A judge accepted a motion to release the footage at a hearing Thursday.

A judge accepted a motion in the murder case of George Floyd to enter into the record body camera footage of an encounter Floyd had with Minneapolis police last year.

Judge Peter Cahill accepted the motion by former officer Thomas Lane’s attorney during a pretrial hearing on Thursday at Hennepin County, Minnesota, District Court.

The judge still needs to decide if the footage, which is unrelated to the encounter that led to Floyd’s death, will be used as evidence in the trial next year. For now, it will be made available at some point to the public and media, though it is unclear how or when that will happen.

Defense attorneys would like to use the old bodycam footage to show Floyd had a history of not obeying law enforcement, while prosecutors argued that the prior incident has nothing to do with what happened the night he was killed.

Floyd died on Memorial Day after he was pinned down by former officer Derek Chauvin. Body camera footage shows Chauvin kneeling on Floyd’s neck.

Chauvin has been charged with second-degree unintentional murder, third-degree murder and second-degree manslaughter.

Lane and two other officers at the scene of Floyd’s death — Tou Thao and J. Alexander Kueng — have been charged with aiding and abetting second-degree murder. All four were fired after Floyd’s death.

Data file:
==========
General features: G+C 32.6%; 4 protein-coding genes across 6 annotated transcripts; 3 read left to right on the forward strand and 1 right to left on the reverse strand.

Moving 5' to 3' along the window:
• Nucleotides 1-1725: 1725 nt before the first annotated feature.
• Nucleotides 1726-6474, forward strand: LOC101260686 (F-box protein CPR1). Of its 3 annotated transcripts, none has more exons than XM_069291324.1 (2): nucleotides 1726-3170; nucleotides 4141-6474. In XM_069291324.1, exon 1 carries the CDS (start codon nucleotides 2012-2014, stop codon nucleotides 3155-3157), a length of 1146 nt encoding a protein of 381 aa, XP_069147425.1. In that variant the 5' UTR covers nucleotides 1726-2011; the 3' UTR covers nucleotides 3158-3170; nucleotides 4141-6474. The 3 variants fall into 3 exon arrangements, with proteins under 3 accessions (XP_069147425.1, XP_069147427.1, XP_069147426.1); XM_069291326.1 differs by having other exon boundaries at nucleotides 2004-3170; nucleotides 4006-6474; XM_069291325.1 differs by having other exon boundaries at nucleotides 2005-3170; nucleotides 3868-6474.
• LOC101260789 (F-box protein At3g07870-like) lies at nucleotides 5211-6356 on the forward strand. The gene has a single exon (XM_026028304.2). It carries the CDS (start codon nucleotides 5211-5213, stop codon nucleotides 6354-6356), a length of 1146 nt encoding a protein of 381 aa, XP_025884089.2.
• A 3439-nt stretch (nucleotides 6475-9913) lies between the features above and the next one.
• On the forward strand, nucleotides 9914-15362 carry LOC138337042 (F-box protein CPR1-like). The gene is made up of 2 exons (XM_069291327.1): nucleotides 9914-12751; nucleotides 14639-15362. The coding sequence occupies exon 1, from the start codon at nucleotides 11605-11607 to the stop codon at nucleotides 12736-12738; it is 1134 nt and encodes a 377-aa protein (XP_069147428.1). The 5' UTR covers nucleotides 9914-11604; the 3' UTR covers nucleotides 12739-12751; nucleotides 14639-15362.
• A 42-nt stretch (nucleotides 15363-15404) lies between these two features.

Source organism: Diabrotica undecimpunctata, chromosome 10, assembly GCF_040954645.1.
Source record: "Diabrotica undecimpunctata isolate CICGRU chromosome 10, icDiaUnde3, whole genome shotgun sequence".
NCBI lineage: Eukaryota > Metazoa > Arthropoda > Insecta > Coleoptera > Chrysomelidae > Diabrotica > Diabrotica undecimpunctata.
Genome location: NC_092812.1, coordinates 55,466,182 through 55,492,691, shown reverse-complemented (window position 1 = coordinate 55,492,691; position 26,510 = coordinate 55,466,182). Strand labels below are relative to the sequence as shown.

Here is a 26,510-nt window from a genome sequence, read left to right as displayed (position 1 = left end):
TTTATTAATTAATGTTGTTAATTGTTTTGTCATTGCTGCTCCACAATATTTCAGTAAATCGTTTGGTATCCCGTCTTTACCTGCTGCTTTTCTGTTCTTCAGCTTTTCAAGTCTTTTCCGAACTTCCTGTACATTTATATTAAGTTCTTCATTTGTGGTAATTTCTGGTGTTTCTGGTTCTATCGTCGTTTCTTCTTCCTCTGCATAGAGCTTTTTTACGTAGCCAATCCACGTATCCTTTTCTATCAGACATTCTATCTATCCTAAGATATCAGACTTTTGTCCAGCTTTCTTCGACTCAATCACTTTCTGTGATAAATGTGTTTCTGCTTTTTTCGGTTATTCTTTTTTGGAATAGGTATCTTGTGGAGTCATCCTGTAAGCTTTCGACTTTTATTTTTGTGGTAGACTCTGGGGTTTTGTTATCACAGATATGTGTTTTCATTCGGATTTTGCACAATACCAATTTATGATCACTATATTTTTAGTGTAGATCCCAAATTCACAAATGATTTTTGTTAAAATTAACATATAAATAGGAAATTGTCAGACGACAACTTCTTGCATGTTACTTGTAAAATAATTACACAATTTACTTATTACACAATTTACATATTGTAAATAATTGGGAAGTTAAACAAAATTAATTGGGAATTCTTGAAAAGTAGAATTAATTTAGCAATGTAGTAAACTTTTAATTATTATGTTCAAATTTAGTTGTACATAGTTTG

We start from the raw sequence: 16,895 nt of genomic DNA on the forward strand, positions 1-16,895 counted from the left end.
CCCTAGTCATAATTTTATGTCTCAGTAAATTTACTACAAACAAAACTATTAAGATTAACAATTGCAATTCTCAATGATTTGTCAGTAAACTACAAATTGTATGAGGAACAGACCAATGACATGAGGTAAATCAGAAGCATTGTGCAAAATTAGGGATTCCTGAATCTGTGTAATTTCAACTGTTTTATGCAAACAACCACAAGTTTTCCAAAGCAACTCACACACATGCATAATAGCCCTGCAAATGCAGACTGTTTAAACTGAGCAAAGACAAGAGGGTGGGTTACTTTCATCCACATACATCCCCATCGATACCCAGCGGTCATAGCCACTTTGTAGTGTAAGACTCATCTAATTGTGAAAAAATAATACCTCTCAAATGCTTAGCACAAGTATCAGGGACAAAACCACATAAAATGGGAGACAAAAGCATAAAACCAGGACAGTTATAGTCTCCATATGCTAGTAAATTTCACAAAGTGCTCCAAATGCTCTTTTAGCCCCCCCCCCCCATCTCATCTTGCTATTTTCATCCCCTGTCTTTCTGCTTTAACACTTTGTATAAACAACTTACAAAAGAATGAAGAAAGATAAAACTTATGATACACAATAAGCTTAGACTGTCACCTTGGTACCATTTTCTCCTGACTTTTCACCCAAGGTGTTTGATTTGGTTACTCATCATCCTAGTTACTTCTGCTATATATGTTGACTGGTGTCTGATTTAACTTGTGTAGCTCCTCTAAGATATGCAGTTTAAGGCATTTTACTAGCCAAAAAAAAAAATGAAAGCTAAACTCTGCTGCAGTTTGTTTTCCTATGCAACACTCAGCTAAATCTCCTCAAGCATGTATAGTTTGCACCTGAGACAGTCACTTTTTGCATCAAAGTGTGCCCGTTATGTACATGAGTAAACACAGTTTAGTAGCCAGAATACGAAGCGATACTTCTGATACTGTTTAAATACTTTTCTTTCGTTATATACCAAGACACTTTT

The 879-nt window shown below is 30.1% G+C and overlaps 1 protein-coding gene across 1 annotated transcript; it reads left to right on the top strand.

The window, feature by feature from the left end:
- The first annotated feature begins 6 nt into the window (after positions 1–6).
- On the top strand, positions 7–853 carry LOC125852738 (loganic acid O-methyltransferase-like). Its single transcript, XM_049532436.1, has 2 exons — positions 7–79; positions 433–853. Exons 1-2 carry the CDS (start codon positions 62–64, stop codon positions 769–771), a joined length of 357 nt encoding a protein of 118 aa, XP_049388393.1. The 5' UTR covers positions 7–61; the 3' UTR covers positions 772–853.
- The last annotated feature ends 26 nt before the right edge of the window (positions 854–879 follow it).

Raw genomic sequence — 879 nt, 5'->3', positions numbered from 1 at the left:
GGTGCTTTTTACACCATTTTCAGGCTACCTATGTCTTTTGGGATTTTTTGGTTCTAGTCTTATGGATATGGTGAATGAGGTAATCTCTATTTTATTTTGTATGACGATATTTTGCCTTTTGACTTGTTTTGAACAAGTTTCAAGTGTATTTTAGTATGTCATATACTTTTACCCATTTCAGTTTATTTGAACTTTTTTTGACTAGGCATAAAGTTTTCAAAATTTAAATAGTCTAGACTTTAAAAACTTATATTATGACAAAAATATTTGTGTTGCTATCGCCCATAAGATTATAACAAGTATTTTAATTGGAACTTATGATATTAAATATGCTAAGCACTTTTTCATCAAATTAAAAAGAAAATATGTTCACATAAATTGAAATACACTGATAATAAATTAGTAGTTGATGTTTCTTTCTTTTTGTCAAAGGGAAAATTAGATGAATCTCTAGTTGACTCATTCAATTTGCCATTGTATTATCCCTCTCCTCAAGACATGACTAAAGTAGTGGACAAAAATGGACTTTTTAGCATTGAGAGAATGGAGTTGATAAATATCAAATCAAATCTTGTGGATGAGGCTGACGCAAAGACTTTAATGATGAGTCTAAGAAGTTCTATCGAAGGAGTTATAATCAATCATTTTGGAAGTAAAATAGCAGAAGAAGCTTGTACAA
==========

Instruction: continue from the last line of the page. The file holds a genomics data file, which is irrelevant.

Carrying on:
The death of Floyd led to nationwide protests against police brutality and started a sweeping movement for racial justice in the U.S.

The transcripts and footage from police body cameras of the officers arresting Floyd on May 25 were previously released to the public.

The prior incident between Floyd and Minneapolis police occurred on May 6, 2019, according to court records. Lane’s attorney filed seven exhibits on Monday — three body-worn camera videos from the incident and their accompanying transcripts and a fourth transcript from an audio-only file, court records show.

The defendant argued that the “body camera footage shows exactly how the [May 6] stop played out in real time” and that “his behavior is almost an exact replica” in that encounter and the one on May 25, according to court records.

On Monday, prosecutors also filed a motion to restrict public access to all future motions and exhibits for two days to give parties time to review the filings and potentially oppose public disclosure. Cahill denied that motion on Thursday and ordered that all video exhibits filed by Lane’s attorney on Monday be “immediately made available for viewing and copying by the press and public.”

Cahill also admonished defense attorneys for submitting the motion in the high-profile case with the old bodycam video attached, which makes it public record. The judge asked that any future motions initially include written descriptions in place of video.

The defendants waived their right to appear in court at Thursday’s hearing.

Chauvin has pleaded not guilty to the charges. Lane, Kueng and Thao have not yet entered pleas. In court documents, attorneys for Thao and Kueng said their clients intend to plead not guilty to the charges.

Attorneys for Lane, Kueng and Thao have also asked that charges against them be dropped. Cahill has yet to render a decision on those motions.

Last week, Chauvin was released from jail on $1 million bond. All four accused former officers are now out of jail as they await the start of their trial next March.



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